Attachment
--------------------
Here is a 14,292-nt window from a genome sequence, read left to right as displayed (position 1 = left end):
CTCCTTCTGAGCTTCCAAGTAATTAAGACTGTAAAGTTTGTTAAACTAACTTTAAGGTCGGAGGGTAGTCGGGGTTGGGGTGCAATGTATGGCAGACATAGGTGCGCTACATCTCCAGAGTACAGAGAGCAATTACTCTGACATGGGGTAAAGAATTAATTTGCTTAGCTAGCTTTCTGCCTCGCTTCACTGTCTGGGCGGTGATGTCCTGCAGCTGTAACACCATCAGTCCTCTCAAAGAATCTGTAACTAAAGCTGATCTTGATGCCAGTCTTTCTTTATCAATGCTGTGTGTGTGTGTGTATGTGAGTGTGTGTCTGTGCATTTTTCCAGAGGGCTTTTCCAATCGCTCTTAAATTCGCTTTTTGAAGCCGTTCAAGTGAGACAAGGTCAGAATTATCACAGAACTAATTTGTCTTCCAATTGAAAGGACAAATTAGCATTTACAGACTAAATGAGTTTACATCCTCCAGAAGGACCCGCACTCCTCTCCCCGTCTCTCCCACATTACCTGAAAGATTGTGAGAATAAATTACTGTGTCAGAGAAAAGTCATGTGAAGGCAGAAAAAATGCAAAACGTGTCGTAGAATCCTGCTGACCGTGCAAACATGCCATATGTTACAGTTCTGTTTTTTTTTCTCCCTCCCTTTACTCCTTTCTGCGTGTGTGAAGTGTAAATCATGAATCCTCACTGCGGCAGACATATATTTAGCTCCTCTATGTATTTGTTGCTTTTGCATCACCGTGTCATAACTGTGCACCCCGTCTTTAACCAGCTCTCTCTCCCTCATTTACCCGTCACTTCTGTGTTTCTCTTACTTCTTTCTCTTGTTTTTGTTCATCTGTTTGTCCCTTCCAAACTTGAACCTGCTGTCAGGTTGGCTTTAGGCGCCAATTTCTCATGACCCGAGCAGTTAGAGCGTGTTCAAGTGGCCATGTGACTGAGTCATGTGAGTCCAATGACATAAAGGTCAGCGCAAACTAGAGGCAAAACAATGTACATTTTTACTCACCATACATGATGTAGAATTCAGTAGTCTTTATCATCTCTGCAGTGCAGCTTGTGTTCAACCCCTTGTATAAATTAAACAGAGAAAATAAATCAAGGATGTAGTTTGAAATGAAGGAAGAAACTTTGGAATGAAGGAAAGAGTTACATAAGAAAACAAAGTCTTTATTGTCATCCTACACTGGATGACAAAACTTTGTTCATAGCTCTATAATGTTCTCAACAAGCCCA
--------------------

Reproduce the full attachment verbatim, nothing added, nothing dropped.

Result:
Here is a 14,292-nt window from a genome sequence, read left to right as displayed (position 1 = left end):
CTCCTTCTGAGCTTCCAAGTAATTAAGACTGTAAAGTTTGTTAAACTAACTTTAAGGTCGGAGGGTAGTCGGGGTTGGGGTGCAATGTATGGCAGACATAGGTGCGCTACATCTCCAGAGTACAGAGAGCAATTACTCTGACATGGGGTAAAGAATTAATTTGCTTAGCTAGCTTTCTGCCTCGCTTCACTGTCTGGGCGGTGATGTCCTGCAGCTGTAACACCATCAGTCCTCTCAAAGAATCTGTAACTAAAGCTGATCTTGATGCCAGTCTTTCTTTATCAATGCTGTGTGTGTGTGTGTATGTGAGTGTGTGTCTGTGCATTTTTCCAGAGGGCTTTTCCAATCGCTCTTAAATTCGCTTTTTGAAGCCGTTCAAGTGAGACAAGGTCAGAATTATCACAGAACTAATTTGTCTTCCAATTGAAAGGACAAATTAGCATTTACAGACTAAATGAGTTTACATCCTCCAGAAGGACCCGCACTCCTCTCCCCGTCTCTCCCACATTACCTGAAAGATTGTGAGAATAAATTACTGTGTCAGAGAAAAGTCATGTGAAGGCAGAAAAAATGCAAAACGTGTCGTAGAATCCTGCTGACCGTGCAAACATGCCATATGTTACAGTTCTGTTTTTTTTTCTCCCTCCCTTTACTCCTTTCTGCGTGTGTGAAGTGTAAATCATGAATCCTCACTGCGGCAGACATATATTTAGCTCCTCTATGTATTTGTTGCTTTTGCATCACCGTGTCATAACTGTGCACCCCGTCTTTAACCAGCTCTCTCTCCCTCATTTACCCGTCACTTCTGTGTTTCTCTTACTTCTTTCTCTTGTTTTTGTTCATCTGTTTGTCCCTTCCAAACTTGAACCTGCTGTCAGGTTGGCTTTAGGCGCCAATTTCTCATGACCCGAGCAGTTAGAGCGTGTTCAAGTGGCCATGTGACTGAGTCATGTGAGTCCAATGACATAAAGGTCAGCGCAAACTAGAGGCAAAACAATGTACATTTTTACTCACCATACATGATGTAGAATTCAGTAGTCTTTATCATCTCTGCAGTGCAGCTTGTGTTCAACCCCTTGTATAAATTAAACAGAGAAAATAAATCAAGGATGTAGTTTGAAATGAAGGAAGAAACTTTGGAATGAAGGAAAGAGTTACATAAGAAAACAAAGTCTTTATTGTCATCCTACACTGGATGACAAAACTTTGTTCATAGCTCTATAATGTTCTCAACAAGCCCA